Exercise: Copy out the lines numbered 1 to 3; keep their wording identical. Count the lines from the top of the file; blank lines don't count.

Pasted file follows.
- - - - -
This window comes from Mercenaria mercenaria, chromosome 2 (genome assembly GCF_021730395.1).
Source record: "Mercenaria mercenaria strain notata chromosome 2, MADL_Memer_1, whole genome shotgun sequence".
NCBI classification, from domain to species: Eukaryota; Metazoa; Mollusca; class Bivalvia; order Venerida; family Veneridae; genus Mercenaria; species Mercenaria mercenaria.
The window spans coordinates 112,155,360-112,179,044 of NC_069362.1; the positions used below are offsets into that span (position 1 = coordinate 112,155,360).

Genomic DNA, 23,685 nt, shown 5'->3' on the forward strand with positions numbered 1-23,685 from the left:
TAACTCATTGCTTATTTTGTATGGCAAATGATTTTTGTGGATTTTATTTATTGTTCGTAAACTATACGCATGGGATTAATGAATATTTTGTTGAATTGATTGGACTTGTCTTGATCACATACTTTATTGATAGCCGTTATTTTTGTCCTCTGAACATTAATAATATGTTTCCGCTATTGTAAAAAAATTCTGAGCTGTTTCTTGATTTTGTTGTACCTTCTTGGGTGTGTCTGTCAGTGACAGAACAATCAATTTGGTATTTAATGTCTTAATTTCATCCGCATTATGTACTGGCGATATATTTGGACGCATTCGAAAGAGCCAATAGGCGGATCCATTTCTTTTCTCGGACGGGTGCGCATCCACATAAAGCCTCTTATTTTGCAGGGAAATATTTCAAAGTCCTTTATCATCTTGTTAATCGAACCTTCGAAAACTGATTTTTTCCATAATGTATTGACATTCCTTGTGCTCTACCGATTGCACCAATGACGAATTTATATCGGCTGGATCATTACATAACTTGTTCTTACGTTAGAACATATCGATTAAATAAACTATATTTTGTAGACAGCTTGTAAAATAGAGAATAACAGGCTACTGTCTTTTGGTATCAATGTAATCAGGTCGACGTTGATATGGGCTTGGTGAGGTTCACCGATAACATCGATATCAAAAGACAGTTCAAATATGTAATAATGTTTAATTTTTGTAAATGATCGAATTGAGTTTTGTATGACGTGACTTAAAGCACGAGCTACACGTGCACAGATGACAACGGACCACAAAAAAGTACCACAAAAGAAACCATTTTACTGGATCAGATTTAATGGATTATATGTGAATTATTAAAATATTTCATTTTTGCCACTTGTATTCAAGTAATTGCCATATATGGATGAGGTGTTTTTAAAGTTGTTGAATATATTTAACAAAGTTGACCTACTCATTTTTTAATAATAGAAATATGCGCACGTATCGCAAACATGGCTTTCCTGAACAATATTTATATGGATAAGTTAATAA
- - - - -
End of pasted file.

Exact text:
This window comes from Mercenaria mercenaria, chromosome 2 (genome assembly GCF_021730395.1).
Source record: "Mercenaria mercenaria strain notata chromosome 2, MADL_Memer_1, whole genome shotgun sequence".
NCBI classification, from domain to species: Eukaryota; Metazoa; Mollusca; class Bivalvia; order Venerida; family Veneridae; genus Mercenaria; species Mercenaria mercenaria.